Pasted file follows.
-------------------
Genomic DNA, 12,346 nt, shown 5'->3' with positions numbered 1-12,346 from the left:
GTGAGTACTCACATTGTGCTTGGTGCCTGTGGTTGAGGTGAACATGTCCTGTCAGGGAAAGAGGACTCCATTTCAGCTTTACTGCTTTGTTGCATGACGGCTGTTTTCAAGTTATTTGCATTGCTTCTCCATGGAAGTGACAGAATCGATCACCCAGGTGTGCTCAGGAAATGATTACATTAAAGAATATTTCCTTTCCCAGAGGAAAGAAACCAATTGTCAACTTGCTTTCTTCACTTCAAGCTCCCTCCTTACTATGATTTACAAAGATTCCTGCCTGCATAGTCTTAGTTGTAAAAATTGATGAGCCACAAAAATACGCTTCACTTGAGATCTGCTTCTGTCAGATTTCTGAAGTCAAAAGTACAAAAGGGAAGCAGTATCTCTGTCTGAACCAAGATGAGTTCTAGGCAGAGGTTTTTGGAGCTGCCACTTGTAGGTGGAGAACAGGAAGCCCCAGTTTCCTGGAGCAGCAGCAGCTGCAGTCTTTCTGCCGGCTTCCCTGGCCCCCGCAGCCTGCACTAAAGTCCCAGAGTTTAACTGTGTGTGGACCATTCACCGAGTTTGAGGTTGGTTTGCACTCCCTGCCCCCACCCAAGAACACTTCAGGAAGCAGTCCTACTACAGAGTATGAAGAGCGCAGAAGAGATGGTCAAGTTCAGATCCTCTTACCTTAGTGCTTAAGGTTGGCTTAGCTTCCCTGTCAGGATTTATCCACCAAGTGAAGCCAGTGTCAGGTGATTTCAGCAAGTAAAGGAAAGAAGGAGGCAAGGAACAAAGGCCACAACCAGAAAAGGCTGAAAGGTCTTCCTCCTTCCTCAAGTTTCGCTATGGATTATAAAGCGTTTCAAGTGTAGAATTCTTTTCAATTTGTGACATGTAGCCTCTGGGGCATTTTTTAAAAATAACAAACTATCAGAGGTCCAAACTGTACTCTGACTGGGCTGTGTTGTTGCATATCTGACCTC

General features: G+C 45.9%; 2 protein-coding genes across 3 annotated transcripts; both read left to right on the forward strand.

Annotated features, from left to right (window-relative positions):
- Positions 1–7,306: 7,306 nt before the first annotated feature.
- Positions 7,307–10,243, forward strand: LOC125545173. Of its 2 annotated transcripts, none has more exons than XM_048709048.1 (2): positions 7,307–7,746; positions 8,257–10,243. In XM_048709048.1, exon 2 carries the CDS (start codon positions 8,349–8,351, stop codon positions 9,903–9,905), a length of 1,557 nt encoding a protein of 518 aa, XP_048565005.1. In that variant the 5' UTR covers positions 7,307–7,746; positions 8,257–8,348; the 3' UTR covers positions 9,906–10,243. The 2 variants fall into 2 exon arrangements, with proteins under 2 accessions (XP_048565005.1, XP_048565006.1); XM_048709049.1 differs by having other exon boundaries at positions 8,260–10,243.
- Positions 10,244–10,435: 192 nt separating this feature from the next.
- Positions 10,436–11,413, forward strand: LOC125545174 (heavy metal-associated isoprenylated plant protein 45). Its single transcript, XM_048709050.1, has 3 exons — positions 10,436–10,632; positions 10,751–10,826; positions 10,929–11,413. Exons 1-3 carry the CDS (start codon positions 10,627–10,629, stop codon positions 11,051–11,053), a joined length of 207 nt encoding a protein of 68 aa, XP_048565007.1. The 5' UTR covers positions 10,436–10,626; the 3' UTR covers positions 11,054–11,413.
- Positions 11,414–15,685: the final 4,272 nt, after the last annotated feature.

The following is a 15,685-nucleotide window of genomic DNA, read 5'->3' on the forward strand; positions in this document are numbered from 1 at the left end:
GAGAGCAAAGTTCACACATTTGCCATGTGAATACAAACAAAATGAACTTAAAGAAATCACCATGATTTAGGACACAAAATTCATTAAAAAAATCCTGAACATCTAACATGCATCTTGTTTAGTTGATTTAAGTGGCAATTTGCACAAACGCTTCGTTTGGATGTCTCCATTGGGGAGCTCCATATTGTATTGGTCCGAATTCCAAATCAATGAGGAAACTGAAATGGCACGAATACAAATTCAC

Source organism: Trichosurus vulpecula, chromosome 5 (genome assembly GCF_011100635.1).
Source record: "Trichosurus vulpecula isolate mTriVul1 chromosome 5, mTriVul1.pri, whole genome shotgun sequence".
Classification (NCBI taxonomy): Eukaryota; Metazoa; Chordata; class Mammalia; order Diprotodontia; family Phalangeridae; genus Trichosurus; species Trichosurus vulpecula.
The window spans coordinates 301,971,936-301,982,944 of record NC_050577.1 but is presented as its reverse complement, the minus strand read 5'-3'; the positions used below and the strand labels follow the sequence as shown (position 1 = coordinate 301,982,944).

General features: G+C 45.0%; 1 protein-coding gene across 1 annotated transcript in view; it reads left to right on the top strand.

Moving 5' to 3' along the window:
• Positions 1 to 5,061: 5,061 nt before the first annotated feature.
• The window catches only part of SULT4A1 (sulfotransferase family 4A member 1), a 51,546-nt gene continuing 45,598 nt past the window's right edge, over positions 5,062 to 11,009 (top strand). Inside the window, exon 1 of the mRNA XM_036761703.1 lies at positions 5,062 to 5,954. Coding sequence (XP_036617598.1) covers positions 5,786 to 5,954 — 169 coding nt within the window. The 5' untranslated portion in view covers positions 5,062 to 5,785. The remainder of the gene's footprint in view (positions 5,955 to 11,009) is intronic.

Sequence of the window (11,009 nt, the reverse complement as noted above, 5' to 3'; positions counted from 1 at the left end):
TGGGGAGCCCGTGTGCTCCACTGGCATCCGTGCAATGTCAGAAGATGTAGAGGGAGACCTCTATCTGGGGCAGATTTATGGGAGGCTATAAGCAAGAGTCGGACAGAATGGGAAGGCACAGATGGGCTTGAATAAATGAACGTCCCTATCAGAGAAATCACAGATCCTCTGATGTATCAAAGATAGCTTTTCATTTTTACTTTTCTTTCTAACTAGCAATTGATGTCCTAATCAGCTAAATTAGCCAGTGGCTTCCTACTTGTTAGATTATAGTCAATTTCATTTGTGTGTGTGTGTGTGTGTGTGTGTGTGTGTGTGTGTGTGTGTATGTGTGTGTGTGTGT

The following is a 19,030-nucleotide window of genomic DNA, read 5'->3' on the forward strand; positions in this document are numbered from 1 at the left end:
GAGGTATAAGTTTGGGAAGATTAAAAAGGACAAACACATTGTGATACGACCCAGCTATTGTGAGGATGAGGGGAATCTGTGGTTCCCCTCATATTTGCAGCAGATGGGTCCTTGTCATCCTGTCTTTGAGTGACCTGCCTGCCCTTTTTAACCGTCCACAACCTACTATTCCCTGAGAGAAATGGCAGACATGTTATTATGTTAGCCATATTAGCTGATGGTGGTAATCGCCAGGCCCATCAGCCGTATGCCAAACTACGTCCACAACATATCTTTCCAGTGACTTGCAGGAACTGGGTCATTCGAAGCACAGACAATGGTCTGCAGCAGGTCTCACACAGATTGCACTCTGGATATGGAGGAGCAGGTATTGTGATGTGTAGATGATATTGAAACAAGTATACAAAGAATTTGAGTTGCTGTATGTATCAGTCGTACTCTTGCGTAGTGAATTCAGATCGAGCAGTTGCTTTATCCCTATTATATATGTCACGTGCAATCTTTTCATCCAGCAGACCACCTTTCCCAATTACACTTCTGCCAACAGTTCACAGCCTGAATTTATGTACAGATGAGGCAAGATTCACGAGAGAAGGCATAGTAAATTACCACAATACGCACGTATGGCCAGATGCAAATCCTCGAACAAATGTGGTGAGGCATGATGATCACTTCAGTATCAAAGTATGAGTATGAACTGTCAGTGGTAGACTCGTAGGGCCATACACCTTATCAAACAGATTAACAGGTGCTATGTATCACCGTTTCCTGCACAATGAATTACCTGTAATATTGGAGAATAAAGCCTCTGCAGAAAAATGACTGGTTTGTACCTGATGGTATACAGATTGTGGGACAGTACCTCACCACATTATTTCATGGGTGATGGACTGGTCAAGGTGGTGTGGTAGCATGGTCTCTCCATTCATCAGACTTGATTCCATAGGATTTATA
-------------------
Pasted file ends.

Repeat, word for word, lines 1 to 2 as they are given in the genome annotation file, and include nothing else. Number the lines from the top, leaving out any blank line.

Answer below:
Genomic DNA, 12,346 nt, shown 5'->3' with positions numbered 1-12,346 from the left:
GTGAGTACTCACATTGTGCTTGGTGCCTGTGGTTGAGGTGAACATGTCCTGTCAGGGAAAGAGGACTCCATTTCAGCTTTACTGCTTTGTTGCATGACGGCTGTTTTCAAGTTATTTGCATTGCTTCTCCATGGAAGTGACAGAATCGATCACCCAGGTGTGCTCAGGAAATGATTACATTAAAGAATATTTCCTTTCCCAGAGGAAAGAAACCAATTGTCAACTTGCTTTCTTCACTTCAAGCTCCCTCCTTACTATGATTTACAAAGATTCCTGCCTGCATAGTCTTAGTTGTAAAAATTGATGAGCCACAAAAATACGCTTCACTTGAGATCTGCTTCTGTCAGATTTCTGAAGTCAAAAGTACAAAAGGGAAGCAGTATCTCTGTCTGAACCAAGATGAGTTCTAGGCAGAGGTTTTTGGAGCTGCCACTTGTAGGTGGAGAACAGGAAGCCCCAGTTTCCTGGAGCAGCAGCAGCTGCAGTCTTTCTGCCGGCTTCCCTGGCCCCCGCAGCCTGCACTAAAGTCCCAGAGTTTAACTGTGTGTGGACCATTCACCGAGTTTGAGGTTGGTTTGCACTCCCTGCCCCCACCCAAGAACACTTCAGGAAGCAGTCCTACTACAGAGTATGAAGAGCGCAGAAGAGATGGTCAAGTTCAGATCCTCTTACCTTAGTGCTTAAGGTTGGCTTAGCTTCCCTGTCAGGATTTATCCACCAAGTGAAGCCAGTGTCAGGTGATTTCAGCAAGTAAAGGAAAGAAGGAGGCAAGGAACAAAGGCCACAACCAGAAAAGGCTGAAAGGTCTTCCTCCTTCCTCAAGTTTCGCTATGGATTATAAAGCGTTTCAAGTGTAGAATTCTTTTCAATTTGTGACATGTAGCCTCTGGGGCATTTTTTAAAAATAACAAACTATCAGAGGTCCAAACTGTACTCTGACTGGGCTGTGTTGTTGCATATCTGACCTC